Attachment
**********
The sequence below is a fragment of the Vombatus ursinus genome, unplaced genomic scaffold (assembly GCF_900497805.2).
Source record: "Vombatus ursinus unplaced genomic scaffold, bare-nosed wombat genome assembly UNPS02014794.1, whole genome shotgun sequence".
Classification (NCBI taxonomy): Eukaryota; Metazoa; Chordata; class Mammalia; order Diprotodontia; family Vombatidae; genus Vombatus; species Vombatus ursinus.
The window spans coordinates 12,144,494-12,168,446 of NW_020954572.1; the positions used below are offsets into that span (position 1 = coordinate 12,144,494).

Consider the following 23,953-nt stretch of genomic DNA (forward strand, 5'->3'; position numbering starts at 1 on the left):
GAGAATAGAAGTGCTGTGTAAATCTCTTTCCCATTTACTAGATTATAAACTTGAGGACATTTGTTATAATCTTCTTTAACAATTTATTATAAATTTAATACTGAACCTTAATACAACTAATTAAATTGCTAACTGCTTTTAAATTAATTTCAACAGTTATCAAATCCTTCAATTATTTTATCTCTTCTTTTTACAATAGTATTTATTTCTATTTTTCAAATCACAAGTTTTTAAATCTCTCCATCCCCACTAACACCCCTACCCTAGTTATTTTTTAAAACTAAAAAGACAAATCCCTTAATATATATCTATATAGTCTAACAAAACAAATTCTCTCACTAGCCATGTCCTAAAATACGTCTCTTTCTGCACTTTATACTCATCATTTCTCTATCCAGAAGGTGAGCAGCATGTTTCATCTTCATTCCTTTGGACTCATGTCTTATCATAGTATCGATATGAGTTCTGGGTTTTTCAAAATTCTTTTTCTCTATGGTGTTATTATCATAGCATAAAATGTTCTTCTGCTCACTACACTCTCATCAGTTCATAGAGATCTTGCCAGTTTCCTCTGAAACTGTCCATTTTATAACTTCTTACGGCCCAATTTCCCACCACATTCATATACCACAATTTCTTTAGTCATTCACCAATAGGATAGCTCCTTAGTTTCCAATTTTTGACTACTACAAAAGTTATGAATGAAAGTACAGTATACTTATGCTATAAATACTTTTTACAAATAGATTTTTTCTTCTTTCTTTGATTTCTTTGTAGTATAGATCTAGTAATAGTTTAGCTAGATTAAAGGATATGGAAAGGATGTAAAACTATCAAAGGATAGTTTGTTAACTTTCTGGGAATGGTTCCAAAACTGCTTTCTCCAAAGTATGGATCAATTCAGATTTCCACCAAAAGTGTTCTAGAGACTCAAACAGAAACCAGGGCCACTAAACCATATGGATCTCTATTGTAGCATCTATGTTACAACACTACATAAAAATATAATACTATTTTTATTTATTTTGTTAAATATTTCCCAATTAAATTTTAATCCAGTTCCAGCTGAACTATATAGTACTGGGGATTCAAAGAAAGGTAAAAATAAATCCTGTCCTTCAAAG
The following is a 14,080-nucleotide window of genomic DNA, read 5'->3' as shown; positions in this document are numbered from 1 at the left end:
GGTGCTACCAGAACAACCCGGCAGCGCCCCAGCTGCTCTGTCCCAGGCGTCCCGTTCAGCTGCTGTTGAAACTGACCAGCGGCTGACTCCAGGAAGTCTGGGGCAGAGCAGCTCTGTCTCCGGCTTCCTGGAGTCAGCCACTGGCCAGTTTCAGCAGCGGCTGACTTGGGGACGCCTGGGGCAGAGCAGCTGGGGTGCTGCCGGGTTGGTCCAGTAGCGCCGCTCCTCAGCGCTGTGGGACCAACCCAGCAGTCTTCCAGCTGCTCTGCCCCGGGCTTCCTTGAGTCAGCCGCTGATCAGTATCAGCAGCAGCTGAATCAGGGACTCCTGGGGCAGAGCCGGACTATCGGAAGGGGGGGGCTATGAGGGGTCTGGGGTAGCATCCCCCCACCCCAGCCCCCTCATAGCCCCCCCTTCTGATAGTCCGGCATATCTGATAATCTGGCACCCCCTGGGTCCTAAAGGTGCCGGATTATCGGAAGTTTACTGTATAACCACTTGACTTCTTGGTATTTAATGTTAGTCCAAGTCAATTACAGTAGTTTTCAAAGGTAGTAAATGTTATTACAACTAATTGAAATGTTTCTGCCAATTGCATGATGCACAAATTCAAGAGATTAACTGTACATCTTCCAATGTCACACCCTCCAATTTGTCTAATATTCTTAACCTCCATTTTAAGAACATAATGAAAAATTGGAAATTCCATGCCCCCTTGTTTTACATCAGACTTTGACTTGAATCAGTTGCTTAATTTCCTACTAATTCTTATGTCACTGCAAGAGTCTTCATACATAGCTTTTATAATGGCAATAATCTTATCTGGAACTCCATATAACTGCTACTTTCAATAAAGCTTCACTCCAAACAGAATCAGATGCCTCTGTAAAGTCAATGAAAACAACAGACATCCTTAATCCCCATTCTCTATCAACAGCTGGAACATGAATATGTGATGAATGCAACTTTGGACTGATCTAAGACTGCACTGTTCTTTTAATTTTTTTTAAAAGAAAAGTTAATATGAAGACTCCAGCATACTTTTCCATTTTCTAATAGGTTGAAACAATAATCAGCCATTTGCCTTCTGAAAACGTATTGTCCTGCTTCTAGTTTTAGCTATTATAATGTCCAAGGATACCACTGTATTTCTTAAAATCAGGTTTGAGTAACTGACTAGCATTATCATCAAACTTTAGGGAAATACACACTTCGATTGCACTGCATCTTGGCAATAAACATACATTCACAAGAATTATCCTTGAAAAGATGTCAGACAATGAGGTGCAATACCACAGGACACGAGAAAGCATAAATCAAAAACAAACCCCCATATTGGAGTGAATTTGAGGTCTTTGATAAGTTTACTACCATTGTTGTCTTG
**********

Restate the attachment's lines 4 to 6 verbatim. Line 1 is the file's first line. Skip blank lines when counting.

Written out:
The window spans coordinates 12,144,494-12,168,446 of NW_020954572.1; the positions used below are offsets into that span (position 1 = coordinate 12,144,494).

Consider the following 23,953-nt stretch of genomic DNA (forward strand, 5'->3'; position numbering starts at 1 on the left):
GAGAATAGAAGTGCTGTGTAAATCTCTTTCCCATTTACTAGATTATAAACTTGAGGACATTTGTTATAATCTTCTTTAACAATTTATTATAAATTTAATACTGAACCTTAATACAACTAATTAAATTGCTAACTGCTTTTAAATTAATTTCAACAGTTATCAAATCCTTCAATTATTTTATCTCTTCTTTTTACAATAGTATTTATTTCTATTTTTCAAATCACAAGTTTTTAAATCTCTCCATCCCCACTAACACCCCTACCCTAGTTATTTTTTAAAACTAAAAAGACAAATCCCTTAATATATATCTATATAGTCTAACAAAACAAATTCTCTCACTAGCCATGTCCTAAAATACGTCTCTTTCTGCACTTTATACTCATCATTTCTCTATCCAGAAGGTGAGCAGCATGTTTCATCTTCATTCCTTTGGACTCATGTCTTATCATAGTATCGATATGAGTTCTGGGTTTTTCAAAATTCTTTTTCTCTATGGTGTTATTATCATAGCATAAAATGTTCTTCTGCTCACTACACTCTCATCAGTTCATAGAGATCTTGCCAGTTTCCTCTGAAACTGTCCATTTTATAACTTCTTACGGCCCAATTTCCCACCACATTCATATACCACAATTTCTTTAGTCATTCACCAATAGGATAGCTCCTTAGTTTCCAATTTTTGACTACTACAAAAGTTATGAATGAAAGTACAGTATACTTATGCTATAAATACTTTTTACAAATAGATTTTTTCTTCTTTCTTTGATTTCTTTGTAGTATAGATCTAGTAATAGTTTAGCTAGATTAAAGGATATGGAAAGGATGTAAAACTATCAAAGGATAGTTTGTTAACTTTCTGGGAATGGTTCCAAAACTGCTTTCTCCAAAGTATGGATCAATTCAGATTTCCACCAAAAGTGTTCTAGAGACTCAAACAGAAACCAGGGCCACTAAACCATATGGATCTCTATTGTAGCATCTATGTTACAACACTACATAAAAATATAATACTATTTTTATTTATTTTGTTAAATATTTCCCAATTAAATTTTAATCCAGTTCCAGCTGAACTATATAGTACTGGGGATTCAAAGAAAGGTAAAAATAAATCCTGTCCTTCAAAG